who in 1728 discovered the aberration of starlight. From the amount
of aberration in star positions, he was able to calculate the speed
of light. In 1748, he announced the discovery of nutation (variation
in the Earth's axial tilt).
Bradley was born in Sherborne, Dorset, and studied theology at Oxford.
His keen interest in astronomy caused him to resign a clerical post
1721 to become professor of astronomy at Oxford.
As Astronomer Royal from 1742 he sought to modernize the observatory
in Greenwich, and embarked on an extensive programme of stellar observation.
The determination of stellar parallax was the goal of many astronomers
of Bradley's day because it would confirm Copernicus' hypothesis that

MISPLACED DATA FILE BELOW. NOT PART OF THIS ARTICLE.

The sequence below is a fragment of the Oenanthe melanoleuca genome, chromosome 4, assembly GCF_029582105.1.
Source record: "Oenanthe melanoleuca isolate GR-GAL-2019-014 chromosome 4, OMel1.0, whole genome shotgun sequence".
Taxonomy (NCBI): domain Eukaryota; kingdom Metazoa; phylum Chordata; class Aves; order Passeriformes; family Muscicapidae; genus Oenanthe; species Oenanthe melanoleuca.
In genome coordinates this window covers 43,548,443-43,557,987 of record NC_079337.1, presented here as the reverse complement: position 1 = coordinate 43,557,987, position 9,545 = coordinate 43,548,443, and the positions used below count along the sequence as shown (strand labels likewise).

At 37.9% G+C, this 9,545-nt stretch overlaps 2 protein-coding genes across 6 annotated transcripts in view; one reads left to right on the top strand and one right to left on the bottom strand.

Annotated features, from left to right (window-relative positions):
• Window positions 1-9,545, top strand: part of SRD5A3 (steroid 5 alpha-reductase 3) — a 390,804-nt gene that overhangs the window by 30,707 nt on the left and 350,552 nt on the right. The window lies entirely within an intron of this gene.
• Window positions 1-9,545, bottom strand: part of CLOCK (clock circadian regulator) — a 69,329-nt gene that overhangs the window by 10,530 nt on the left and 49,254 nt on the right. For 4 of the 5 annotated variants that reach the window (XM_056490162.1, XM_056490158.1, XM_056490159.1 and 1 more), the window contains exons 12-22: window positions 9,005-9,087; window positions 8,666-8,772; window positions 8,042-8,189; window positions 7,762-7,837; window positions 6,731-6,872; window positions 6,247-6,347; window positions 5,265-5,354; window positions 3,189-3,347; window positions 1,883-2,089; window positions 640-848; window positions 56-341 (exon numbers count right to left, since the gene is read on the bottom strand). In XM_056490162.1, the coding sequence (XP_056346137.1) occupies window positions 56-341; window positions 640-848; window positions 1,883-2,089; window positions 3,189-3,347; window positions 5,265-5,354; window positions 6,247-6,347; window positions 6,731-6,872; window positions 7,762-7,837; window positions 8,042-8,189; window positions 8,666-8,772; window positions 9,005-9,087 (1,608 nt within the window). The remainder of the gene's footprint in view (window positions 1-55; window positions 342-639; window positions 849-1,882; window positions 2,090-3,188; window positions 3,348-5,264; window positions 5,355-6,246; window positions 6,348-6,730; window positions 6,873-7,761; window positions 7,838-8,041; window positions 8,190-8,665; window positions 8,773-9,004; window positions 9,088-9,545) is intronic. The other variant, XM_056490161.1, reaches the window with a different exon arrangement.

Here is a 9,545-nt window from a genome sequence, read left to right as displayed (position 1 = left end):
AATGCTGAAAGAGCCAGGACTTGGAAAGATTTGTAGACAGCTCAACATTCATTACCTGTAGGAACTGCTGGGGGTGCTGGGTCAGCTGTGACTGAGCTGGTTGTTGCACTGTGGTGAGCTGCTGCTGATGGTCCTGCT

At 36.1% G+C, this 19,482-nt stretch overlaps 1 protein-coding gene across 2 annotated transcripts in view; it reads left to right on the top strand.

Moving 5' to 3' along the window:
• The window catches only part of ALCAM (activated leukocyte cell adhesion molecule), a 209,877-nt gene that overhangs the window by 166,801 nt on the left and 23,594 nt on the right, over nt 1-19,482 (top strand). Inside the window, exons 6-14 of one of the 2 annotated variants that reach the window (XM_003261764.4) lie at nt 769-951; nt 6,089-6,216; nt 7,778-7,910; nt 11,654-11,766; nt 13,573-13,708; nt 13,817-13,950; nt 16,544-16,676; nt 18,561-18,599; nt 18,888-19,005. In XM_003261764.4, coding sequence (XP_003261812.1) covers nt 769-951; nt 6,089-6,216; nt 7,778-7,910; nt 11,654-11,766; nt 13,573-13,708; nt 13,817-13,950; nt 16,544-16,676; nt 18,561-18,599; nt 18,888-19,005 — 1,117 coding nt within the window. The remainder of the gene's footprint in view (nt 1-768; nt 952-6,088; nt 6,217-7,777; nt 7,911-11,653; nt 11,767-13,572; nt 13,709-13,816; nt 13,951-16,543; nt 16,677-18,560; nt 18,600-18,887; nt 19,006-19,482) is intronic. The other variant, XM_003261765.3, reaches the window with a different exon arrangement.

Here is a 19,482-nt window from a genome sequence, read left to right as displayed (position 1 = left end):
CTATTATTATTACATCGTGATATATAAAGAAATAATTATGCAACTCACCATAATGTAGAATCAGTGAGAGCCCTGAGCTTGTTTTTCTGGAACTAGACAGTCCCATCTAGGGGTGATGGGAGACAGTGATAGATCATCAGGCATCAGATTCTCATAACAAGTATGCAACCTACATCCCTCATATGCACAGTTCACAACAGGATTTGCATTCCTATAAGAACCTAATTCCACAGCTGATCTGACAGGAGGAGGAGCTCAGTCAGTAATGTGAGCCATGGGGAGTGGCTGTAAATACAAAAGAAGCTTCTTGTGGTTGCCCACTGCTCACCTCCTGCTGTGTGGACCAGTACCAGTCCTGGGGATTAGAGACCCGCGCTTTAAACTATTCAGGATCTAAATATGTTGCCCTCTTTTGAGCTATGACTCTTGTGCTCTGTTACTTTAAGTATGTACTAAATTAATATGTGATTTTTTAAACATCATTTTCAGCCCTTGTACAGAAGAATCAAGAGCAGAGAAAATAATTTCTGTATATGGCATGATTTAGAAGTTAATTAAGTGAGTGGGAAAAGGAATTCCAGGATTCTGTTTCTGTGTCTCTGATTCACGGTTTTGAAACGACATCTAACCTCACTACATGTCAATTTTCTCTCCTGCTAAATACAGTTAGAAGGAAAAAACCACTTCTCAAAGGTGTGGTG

the Earth moved around the Sun. When Bradley did find a displacement,
it was not only too large, but was in an unexpected direction. Eventually
Bradley realized that the displacement was simply a consequence of
observing a stationary object from a moving one, namely the Earth.
Bradley called this effect the 'aberration of light'.
This discovery allowed Bradley to produce more accurate tables of
stellar positions, but he found that his observations on the distances
of stars were still variable. He studied the distribution of these
variations and deduced that they were caused by the oscillation of
the Earth's axis, which in turn was caused by the gravitational interaction
between the Moon and the Earth's equatorial bulge, so that the orbit
of the Moon was sometimes above the ecliptic and sometimes below it.
Bradley named this 'nutation'.